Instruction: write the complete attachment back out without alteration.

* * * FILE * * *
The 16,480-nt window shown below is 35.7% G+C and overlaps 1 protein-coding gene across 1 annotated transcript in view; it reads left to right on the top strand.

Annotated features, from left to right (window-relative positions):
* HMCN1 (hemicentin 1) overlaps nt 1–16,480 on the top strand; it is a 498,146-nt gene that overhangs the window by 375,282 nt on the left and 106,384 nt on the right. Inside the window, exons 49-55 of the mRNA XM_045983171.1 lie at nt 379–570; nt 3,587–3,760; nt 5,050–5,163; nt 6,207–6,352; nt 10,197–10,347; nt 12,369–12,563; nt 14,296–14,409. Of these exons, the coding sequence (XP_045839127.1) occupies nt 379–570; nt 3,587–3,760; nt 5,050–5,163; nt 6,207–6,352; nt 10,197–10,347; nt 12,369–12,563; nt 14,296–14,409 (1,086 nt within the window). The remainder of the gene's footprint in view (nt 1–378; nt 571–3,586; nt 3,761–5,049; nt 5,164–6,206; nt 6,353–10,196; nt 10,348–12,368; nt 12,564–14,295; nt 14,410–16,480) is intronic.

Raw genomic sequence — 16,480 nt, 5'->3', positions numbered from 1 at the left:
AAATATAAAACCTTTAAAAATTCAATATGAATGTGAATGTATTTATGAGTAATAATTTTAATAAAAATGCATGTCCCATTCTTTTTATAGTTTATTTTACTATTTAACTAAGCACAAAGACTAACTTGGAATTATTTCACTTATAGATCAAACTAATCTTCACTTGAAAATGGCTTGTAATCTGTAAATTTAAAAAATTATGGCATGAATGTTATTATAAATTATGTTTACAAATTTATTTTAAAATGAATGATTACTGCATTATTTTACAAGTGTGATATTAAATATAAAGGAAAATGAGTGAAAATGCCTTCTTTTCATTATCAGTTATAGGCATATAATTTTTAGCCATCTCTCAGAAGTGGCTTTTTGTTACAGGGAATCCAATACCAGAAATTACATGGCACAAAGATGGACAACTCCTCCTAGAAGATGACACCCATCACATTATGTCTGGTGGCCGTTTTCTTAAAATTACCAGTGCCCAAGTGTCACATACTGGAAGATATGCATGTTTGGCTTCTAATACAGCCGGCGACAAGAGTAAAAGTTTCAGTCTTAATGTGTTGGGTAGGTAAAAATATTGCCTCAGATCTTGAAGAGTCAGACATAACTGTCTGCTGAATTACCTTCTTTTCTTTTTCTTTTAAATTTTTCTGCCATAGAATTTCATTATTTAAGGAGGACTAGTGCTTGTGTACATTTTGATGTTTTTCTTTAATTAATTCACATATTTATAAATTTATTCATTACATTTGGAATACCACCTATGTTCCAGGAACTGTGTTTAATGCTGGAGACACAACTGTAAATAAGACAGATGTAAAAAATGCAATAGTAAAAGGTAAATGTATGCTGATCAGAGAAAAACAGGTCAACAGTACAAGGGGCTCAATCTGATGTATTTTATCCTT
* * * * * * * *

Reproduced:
The 16,480-nt window shown below is 35.7% G+C and overlaps 1 protein-coding gene across 1 annotated transcript in view; it reads left to right on the top strand.

Annotated features, from left to right (window-relative positions):
* HMCN1 (hemicentin 1) overlaps nt 1–16,480 on the top strand; it is a 498,146-nt gene that overhangs the window by 375,282 nt on the left and 106,384 nt on the right. Inside the window, exons 49-55 of the mRNA XM_045983171.1 lie at nt 379–570; nt 3,587–3,760; nt 5,050–5,163; nt 6,207–6,352; nt 10,197–10,347; nt 12,369–12,563; nt 14,296–14,409. Of these exons, the coding sequence (XP_045839127.1) occupies nt 379–570; nt 3,587–3,760; nt 5,050–5,163; nt 6,207–6,352; nt 10,197–10,347; nt 12,369–12,563; nt 14,296–14,409 (1,086 nt within the window). The remainder of the gene's footprint in view (nt 1–378; nt 571–3,586; nt 3,761–5,049; nt 5,164–6,206; nt 6,353–10,196; nt 10,348–12,368; nt 12,564–14,295; nt 14,410–16,480) is intronic.

Raw genomic sequence — 16,480 nt, 5'->3', positions numbered from 1 at the left:
AAATATAAAACCTTTAAAAATTCAATATGAATGTGAATGTATTTATGAGTAATAATTTTAATAAAAATGCATGTCCCATTCTTTTTATAGTTTATTTTACTATTTAACTAAGCACAAAGACTAACTTGGAATTATTTCACTTATAGATCAAACTAATCTTCACTTGAAAATGGCTTGTAATCTGTAAATTTAAAAAATTATGGCATGAATGTTATTATAAATTATGTTTACAAATTTATTTTAAAATGAATGATTACTGCATTATTTTACAAGTGTGATATTAAATATAAAGGAAAATGAGTGAAAATGCCTTCTTTTCATTATCAGTTATAGGCATATAATTTTTAGCCATCTCTCAGAAGTGGCTTTTTGTTACAGGGAATCCAATACCAGAAATTACATGGCACAAAGATGGACAACTCCTCCTAGAAGATGACACCCATCACATTATGTCTGGTGGCCGTTTTCTTAAAATTACCAGTGCCCAAGTGTCACATACTGGAAGATATGCATGTTTGGCTTCTAATACAGCCGGCGACAAGAGTAAAAGTTTCAGTCTTAATGTGTTGGGTAGGTAAAAATATTGCCTCAGATCTTGAAGAGTCAGACATAACTGTCTGCTGAATTACCTTCTTTTCTTTTTCTTTTAAATTTTTCTGCCATAGAATTTCATTATTTAAGGAGGACTAGTGCTTGTGTACATTTTGATGTTTTTCTTTAATTAATTCACATATTTATAAATTTATTCATTACATTTGGAATACCACCTATGTTCCAGGAACTGTGTTTAATGCTGGAGACACAACTGTAAATAAGACAGATGTAAAAAATGCAATAGTAAAAGGTAAATGTATGCTGATCAGAGAAAAACAGGTCAACAGTACAAGGGGCTCAATCTGATGTATTTTATCCTT